I must admit, I am relatively new to existentialist philosophy. But I couldn't help notice the similarities between Heidegger's "Dasein" and Satre's "Being-for-itself". I was wondering, aren't they just the same idea with two different notions?

Same goes with Heidegger's "Vorhandensein" and Sartre's "Being-in-itself".

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    you may have a look at Paul Vincent Spade's notes on Sartre – Floridus Floridi Feb 28 at 13:24
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    They are almost the antipodal twins of each other. Sartre's system is frequently regarded as an upside-down of Heidegger's. For-itself, which is a human form of existence, is non-Being (Nothingness), whereas in-itself is the inert "substance". For-itself needs in-itself but can't contact it, they are incompatible. Dasein (a human form of existence), on the other hand, is Being, a special "region" of it where Being can be listened and taken care of: contact. H's Nothingness is passive and meonic, Dasein dreads of it as of uncanny and annihilation. – ttnphns Feb 28 at 21:30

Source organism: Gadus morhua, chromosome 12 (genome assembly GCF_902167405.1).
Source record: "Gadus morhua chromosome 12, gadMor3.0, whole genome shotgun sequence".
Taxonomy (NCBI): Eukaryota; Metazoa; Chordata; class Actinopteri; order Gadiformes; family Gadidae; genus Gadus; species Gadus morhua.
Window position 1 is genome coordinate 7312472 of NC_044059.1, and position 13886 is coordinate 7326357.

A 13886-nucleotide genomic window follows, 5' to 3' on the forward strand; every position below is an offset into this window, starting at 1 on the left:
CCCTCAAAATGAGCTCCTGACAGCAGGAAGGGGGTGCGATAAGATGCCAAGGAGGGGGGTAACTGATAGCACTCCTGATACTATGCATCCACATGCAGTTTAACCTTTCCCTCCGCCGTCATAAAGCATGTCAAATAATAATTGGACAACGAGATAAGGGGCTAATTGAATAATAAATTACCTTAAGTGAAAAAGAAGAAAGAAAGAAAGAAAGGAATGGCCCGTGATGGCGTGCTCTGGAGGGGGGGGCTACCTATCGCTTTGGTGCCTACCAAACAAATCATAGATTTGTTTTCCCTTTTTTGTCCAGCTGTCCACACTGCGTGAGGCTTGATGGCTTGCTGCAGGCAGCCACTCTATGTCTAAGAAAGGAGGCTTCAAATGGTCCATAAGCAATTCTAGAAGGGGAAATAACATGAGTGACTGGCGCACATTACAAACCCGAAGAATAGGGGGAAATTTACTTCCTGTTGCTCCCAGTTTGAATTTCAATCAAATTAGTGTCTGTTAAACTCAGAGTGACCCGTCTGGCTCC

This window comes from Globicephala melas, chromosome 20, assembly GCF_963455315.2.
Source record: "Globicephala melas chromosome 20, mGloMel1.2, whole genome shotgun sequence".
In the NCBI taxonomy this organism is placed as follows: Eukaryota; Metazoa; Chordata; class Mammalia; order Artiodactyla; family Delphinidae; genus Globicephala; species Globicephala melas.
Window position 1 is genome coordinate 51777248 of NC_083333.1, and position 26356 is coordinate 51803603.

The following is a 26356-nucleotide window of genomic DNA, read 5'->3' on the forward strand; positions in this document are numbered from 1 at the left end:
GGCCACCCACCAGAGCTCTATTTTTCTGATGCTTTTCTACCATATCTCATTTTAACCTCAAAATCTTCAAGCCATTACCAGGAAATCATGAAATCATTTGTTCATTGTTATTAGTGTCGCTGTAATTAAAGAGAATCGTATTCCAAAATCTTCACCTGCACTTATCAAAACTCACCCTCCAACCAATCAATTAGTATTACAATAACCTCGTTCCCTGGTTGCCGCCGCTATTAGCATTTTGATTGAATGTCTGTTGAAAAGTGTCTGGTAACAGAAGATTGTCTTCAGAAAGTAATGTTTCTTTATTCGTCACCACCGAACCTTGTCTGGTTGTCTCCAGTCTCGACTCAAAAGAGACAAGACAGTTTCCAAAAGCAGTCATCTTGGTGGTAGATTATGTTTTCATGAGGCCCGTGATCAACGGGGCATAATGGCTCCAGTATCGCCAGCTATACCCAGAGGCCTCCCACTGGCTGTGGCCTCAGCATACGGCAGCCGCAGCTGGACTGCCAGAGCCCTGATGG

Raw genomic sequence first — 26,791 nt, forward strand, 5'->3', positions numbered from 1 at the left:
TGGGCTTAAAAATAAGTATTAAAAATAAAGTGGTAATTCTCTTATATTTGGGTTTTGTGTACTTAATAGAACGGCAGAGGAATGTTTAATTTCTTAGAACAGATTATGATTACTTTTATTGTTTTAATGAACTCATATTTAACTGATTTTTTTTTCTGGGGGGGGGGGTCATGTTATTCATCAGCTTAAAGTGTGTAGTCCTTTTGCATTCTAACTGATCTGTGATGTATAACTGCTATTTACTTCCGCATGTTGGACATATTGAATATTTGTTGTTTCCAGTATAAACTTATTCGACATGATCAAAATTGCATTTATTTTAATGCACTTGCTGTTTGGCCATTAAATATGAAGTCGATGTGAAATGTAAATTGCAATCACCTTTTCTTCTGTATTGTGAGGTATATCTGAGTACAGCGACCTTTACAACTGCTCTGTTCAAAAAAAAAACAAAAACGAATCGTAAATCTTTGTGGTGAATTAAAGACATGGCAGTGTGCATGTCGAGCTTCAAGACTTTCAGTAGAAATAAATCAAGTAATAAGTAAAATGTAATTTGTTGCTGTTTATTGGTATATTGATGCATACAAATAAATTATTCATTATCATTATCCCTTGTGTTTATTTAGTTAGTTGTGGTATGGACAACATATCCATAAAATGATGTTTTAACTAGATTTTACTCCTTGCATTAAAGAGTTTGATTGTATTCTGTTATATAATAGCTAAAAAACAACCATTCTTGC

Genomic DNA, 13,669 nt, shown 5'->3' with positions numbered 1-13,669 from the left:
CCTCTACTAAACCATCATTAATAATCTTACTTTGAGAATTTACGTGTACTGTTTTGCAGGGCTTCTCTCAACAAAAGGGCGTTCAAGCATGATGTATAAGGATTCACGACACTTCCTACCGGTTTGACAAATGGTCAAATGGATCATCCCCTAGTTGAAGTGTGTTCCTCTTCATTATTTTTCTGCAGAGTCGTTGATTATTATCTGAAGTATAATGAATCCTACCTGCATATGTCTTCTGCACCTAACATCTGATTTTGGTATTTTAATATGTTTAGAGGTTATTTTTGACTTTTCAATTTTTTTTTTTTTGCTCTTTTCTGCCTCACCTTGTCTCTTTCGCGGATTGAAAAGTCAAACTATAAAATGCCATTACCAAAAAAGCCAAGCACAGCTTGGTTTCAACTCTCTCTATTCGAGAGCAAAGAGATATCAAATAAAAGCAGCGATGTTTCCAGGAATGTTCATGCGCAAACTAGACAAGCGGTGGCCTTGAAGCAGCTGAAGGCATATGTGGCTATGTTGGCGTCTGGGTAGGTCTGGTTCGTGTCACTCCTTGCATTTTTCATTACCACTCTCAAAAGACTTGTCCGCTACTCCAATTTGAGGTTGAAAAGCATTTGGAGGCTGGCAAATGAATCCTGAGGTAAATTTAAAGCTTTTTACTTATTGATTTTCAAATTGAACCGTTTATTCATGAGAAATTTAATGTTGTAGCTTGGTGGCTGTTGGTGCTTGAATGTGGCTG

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    (cont.) But For S, man is nothingness and so is anxiously vertigous of his own freedom, while Being produces nausea in him. Death is the most intimate possibility for H. For S, Death is not own possibility, it is rather "a casualty". This is very short and very rough on how the two systems differ. – ttnphns Feb 28 at 21:30

I am by no means a Heideggerian scholar, but from my understanding these terms are very close to each other. Sartre was crucially influenced by Heidegger, despite their differences, and often uses expressions along the lines of "Man is thrown into the world", which is even closer to the translation of Dasein as being-in-the-world.

However there is some nuance, insofar as I think that Sartre particularly emphasises the dichotomy en-soi(in-itself)/ pour-soi (for-itself) and uses the word pour (for) because he wants to stress the primacy of absolute freedom and individual responsability. Dasein, literally, means "being there" which doesn't have the same connotation.

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